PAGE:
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European Union: EU Structure

Subject Guide for European Union

Principle Governing Institutions of the EU

European Parliament

The European Parliament is a representative body elected directly by the people of the European Union (EU) member countries. Representatives serve five year terms and sit by political rather than national affiliation. The principal roles of the Parliament are: to examine and adopt European legislation (a power shared equally with the Council of Europe); to approve the EU budget; to exercize democratic control over the other EU institutions, with the power to set up committees of inquiry; and to assent to important international agreements such as the accession ofnew EU Member States and trade or association magreements between the EU and other countries.

Council of the European Union

Also informally known as the EU Council, this is where national ministers from each EU country meet to adopt laws and coordinate policies.

Not to be confused with:

  • European Council – another EU institution, where EU leaders meet around 4 times a year to discuss the EU’s political priorities
  • Council of Europe – not an EU body at all.

The EU Council is composed of ministers for the policy being discussed, so the membership is not fixed. Fundamentally, the EU Council serves as a forum and a working group for aligning policies among the nations of the EU.  Justice ministers work to coordinate recognition of case law between nations.  Security Ministers coordinate joint foreign and defense policy.  The EU Council signs international agreements on behalf of the EU and share responsiblity for passing the EU budget and passing laws proposed by the Commission.

European Commission

The European Commission drafts proposals for new European laws and manages their implementation when approved by the Parliament and Council. The Commission also supervises expenditures and community adherence to treaties and European laws. The 25 members are nominated by their member governments and approved by the Parliament. They serve five year terms and are assisted by a large body of civil servants.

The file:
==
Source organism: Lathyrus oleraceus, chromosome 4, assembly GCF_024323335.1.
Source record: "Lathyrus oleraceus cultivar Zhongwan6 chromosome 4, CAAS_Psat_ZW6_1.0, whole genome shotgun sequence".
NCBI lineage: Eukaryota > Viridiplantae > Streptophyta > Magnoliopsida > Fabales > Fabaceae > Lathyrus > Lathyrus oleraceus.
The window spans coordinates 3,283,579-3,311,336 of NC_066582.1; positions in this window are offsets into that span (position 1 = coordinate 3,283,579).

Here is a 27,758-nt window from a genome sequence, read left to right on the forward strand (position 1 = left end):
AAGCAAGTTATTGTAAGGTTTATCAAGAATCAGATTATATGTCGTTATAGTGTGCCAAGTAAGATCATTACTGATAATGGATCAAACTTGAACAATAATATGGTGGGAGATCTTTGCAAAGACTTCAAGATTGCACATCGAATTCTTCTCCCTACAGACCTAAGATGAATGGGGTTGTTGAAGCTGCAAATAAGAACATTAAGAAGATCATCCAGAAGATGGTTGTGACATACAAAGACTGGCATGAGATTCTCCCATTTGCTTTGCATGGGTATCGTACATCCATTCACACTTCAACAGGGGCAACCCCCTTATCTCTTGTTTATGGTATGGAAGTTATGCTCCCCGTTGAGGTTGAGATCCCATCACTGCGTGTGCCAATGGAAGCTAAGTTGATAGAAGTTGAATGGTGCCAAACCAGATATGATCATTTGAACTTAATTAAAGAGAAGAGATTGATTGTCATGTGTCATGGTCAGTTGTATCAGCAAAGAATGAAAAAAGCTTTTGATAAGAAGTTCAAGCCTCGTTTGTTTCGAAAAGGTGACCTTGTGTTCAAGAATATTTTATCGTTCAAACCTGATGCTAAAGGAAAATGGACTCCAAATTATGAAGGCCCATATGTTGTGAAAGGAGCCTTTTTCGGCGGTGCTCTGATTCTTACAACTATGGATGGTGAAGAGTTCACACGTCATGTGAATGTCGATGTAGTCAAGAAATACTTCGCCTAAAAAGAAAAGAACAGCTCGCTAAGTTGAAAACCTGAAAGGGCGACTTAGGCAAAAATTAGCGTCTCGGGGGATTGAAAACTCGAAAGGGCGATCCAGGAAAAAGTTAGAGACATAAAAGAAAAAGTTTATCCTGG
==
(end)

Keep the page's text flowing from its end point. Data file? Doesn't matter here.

Court of Justice

The Court of Justice ensures compliance and uniform interpretation of the laws passed by the Parliament and Council. The 25 Judges and 8 Advocates-General are appointed by common accord of the governments of the Member States and hold office for a renewable term of six years.

Court of Auditors

The Court of Auditors checks that all the Union's revenue has been received and all its expenditure incurred in a lawful and regular manner and that the EU budget has been managed soundly. Established in 1977, the Court has one member from each EU country, appointed by the Council for a renewable term of six years. Even after enlargement there will still be one member per EU country but, for the sake of efficiency, the Court can set up "chambers" (with only a few members each) to adopt certain types of report or opinion.

Committee of the Regions

The Committee of the Regions (CoR) is the political assembly which provides local and regional authorities with a voice at the heart of the European Union.

Established in 1994, the CoR was set up to address two main issues. Firstly, about three quarters of EU legislation is implemented at local or regional level, so it makes sense for local and regional representatives to have a say in the development of new EU laws. Secondly, there were concerns that the public was being left behind as the EU steamed ahead. Involving the elected level of government closest to the citizens was one way of closing the gap.

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